Editor's Note: This Manuscript was accepted for publication February 26, 2008.
Olfactory Function Following Nasal Surgery†
Article first published online: 2 JAN 2009
Copyright © 2008 The Triological Society
Volume 118, Issue 7, pages 1260–1264, July 2008
How to Cite
Pade, J. and Hummel, T. (2008), Olfactory Function Following Nasal Surgery. The Laryngoscope, 118: 1260–1264. doi: 10.1097/MLG.0b013e318170b5cb
- Issue published online: 2 JAN 2009
- Article first published online: 2 JAN 2009
Objective/Hypothesis: This prospective study aimed to investigate predictors of nasal surgery in terms of olfactory function.
Study Design: Prospective study.
Methods: A total of 775 patients were included in this prospective study (482 men, 293 women; age range 10–81 years, mean age 41 years, standard deviation = 15.3 y). Prior to surgery, patients received a detailed otorhinolaryngologic examination including nasal endoscopy. Olfactory function was assessed with a standardized odor identification test (“Sniffin' Sticks”). In 356 patients, olfactory function was retested 4 months after surgery (63–339 days after surgery; mean 128 days, standard deviation = 29 days); 206 of these patients received sinus surgery, while 150 received surgery involving the septum.
Results: Using a conservative definition of change of olfactory function, following sinus surgery, improvement of the sense of smell was found in 23%, no change was seen in 68%, and decreased function was seen in 9% of the patients; in patients with septum surgery, improvement was seen in 13%, no change in 81%, and decreased function in 7%. Patients exhibiting a postoperative decrease of olfactory function had significantly higher preoperative olfactory scores than patients who experienced improvement. In terms of the sense of smell, nasal surgery produced the highest success rates in patients with eosinophilia and a high degree of polyposis. Neither age nor sex had a major impact on the outcome of surgery in terms of olfactory function.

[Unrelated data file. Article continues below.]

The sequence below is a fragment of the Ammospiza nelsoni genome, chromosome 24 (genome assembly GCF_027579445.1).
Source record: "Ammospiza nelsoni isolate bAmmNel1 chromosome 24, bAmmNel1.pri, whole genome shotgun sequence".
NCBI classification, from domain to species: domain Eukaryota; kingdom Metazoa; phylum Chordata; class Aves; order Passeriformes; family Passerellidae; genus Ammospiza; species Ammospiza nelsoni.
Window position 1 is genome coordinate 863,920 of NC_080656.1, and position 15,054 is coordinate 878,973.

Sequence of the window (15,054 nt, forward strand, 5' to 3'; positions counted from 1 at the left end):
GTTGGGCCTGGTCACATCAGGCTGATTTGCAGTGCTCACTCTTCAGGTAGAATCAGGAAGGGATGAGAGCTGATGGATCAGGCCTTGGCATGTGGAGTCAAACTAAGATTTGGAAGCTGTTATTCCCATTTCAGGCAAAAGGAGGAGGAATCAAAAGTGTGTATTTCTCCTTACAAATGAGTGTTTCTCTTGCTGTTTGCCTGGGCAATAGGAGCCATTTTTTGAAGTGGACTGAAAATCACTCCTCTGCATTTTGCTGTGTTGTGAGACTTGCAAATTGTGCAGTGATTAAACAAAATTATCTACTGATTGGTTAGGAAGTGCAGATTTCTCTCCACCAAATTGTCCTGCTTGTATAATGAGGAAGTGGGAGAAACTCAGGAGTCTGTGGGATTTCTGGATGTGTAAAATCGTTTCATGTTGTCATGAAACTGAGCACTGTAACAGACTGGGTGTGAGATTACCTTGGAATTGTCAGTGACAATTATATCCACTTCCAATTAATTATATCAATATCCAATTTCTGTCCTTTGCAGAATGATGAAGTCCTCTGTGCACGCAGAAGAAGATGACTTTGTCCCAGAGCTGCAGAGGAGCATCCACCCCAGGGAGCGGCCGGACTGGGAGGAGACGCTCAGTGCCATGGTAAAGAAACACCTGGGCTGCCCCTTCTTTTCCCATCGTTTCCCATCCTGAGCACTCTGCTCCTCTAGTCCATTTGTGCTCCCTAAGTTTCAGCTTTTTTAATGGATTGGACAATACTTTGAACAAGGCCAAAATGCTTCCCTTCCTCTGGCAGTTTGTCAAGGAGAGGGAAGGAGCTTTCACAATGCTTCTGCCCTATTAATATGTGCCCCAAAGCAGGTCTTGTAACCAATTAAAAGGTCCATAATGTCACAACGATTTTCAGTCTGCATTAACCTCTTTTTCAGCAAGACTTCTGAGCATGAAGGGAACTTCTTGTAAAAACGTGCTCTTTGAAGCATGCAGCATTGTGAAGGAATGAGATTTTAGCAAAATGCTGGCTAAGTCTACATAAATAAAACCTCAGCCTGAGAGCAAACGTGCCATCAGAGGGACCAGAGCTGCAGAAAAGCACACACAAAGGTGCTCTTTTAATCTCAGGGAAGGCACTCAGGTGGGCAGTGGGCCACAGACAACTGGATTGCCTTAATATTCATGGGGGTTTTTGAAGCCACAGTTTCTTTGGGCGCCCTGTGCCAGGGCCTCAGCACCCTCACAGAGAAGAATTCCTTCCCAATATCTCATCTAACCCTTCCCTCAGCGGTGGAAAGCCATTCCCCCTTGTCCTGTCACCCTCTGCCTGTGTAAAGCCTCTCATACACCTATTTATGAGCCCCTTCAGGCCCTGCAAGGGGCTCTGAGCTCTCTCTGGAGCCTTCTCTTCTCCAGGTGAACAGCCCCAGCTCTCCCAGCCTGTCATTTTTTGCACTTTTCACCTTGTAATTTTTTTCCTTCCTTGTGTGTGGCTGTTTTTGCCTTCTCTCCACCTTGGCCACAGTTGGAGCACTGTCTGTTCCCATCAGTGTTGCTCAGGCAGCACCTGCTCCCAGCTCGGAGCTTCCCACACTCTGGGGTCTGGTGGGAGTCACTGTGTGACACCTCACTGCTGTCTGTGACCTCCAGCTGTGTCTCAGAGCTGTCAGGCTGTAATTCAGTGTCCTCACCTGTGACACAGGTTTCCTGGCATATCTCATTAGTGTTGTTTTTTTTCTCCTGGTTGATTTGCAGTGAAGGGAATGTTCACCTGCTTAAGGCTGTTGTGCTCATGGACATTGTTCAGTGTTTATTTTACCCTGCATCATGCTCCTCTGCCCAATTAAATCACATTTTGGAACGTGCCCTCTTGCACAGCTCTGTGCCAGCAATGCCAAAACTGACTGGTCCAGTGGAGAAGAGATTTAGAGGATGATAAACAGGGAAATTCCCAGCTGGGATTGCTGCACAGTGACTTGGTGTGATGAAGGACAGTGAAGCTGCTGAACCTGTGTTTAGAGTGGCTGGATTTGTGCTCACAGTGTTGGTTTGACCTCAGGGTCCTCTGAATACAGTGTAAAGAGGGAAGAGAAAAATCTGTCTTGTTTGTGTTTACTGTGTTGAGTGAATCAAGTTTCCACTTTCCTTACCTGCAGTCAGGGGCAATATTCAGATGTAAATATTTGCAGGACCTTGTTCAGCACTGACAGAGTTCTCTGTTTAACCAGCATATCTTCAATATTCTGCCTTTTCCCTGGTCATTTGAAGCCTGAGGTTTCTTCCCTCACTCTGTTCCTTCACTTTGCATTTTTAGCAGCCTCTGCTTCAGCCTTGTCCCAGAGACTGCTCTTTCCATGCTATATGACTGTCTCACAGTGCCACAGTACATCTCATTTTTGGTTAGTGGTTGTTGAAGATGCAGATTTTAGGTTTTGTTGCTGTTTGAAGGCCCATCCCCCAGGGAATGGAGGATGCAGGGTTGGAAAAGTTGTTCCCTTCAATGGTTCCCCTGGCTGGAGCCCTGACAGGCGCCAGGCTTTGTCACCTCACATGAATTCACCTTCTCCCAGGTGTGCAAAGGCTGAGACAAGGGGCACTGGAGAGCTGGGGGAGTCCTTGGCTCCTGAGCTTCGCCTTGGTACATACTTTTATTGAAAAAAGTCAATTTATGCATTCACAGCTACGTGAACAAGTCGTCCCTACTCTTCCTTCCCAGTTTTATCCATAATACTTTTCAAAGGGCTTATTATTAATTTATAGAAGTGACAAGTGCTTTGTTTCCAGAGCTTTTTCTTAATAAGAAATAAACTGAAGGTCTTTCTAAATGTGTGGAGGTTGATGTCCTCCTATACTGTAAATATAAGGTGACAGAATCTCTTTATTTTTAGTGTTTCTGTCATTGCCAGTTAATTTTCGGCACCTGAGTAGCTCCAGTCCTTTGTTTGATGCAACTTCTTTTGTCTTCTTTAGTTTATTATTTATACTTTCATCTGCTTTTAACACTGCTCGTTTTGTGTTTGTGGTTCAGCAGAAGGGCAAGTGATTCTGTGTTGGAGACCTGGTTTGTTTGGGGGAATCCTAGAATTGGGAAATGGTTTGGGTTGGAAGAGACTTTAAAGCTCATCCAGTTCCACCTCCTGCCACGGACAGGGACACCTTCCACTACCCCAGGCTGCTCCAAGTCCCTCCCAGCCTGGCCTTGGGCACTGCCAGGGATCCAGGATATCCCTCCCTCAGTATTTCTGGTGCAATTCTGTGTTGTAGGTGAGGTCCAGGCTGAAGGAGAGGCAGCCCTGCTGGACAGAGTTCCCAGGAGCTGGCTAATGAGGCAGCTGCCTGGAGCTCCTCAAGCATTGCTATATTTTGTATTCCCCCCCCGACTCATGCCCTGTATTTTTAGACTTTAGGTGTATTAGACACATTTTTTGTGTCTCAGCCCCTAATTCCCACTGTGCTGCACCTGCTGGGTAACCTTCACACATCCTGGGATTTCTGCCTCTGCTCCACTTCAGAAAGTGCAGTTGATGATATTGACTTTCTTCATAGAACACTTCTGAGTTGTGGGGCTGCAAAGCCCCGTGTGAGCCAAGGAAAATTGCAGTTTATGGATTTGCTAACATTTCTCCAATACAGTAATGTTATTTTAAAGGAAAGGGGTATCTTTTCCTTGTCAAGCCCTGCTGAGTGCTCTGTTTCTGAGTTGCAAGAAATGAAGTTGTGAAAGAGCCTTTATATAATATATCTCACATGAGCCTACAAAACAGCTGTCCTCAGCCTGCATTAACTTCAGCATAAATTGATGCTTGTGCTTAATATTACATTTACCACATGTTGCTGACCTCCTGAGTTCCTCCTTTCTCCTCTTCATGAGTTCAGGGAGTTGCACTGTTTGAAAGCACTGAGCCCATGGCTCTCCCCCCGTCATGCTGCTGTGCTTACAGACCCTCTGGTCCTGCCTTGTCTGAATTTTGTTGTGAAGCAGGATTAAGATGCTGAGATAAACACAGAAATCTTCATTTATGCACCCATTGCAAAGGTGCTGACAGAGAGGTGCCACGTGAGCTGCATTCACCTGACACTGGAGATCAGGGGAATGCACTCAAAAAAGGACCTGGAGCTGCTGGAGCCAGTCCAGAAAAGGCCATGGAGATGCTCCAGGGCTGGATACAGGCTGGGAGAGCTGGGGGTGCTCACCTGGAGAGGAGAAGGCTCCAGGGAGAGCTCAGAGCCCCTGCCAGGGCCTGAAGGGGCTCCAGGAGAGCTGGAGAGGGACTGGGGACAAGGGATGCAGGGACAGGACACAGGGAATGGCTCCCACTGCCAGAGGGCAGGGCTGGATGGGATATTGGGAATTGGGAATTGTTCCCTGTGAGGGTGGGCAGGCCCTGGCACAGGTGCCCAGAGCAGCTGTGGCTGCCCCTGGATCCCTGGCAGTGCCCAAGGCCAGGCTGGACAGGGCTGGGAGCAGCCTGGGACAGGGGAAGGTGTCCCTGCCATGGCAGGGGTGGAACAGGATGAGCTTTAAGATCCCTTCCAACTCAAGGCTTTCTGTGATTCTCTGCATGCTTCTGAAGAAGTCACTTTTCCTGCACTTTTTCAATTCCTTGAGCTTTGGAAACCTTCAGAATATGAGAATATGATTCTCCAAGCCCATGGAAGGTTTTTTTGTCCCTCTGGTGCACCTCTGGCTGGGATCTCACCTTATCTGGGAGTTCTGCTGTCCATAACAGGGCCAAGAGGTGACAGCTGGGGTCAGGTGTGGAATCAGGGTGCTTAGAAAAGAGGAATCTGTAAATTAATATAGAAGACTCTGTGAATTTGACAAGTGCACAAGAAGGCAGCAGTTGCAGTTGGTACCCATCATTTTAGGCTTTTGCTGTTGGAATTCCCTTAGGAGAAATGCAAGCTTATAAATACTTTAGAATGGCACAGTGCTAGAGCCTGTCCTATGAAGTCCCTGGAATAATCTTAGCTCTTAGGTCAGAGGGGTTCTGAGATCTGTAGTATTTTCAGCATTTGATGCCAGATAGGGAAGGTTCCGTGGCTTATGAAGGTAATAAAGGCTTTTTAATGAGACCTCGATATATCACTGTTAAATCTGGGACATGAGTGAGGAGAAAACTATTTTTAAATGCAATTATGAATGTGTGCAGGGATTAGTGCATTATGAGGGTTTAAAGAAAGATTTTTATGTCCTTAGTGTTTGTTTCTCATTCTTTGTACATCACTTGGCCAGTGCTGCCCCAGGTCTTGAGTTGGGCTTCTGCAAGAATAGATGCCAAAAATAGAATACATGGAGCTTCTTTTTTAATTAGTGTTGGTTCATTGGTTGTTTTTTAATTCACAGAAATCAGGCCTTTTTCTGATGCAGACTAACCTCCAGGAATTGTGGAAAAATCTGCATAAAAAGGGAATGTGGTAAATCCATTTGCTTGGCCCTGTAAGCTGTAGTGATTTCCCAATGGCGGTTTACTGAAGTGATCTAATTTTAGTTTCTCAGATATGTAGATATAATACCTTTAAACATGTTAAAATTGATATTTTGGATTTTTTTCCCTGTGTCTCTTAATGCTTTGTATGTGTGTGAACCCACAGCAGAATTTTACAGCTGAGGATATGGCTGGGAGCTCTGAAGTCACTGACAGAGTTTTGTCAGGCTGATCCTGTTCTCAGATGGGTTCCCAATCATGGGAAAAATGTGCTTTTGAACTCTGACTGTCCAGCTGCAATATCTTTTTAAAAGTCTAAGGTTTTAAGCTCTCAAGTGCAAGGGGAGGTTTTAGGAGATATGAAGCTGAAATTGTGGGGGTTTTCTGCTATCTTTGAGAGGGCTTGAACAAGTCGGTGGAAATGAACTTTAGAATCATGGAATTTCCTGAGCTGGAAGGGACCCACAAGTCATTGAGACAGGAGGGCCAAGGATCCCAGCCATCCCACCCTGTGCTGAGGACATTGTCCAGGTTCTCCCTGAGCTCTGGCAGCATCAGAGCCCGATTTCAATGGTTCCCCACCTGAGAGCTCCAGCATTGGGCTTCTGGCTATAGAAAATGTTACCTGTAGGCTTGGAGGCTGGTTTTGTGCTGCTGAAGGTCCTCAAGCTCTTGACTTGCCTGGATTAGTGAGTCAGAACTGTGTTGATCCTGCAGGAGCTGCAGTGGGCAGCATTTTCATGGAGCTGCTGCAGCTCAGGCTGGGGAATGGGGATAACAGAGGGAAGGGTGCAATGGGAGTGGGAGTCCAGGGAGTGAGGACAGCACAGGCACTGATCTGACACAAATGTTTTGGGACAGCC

Conclusions: These results in a large group of patients confirm previous work. Apart from apparent success in 13 to 23% of patients, there is also a small but significant group of patients (7 to 9%) in whom olfactory function decreases after surgery. Because this decrease was mostly found in patients with relatively good preoperative olfactory function, this group should receive specific attention when counseling patients about the potential risks of nasal surgery.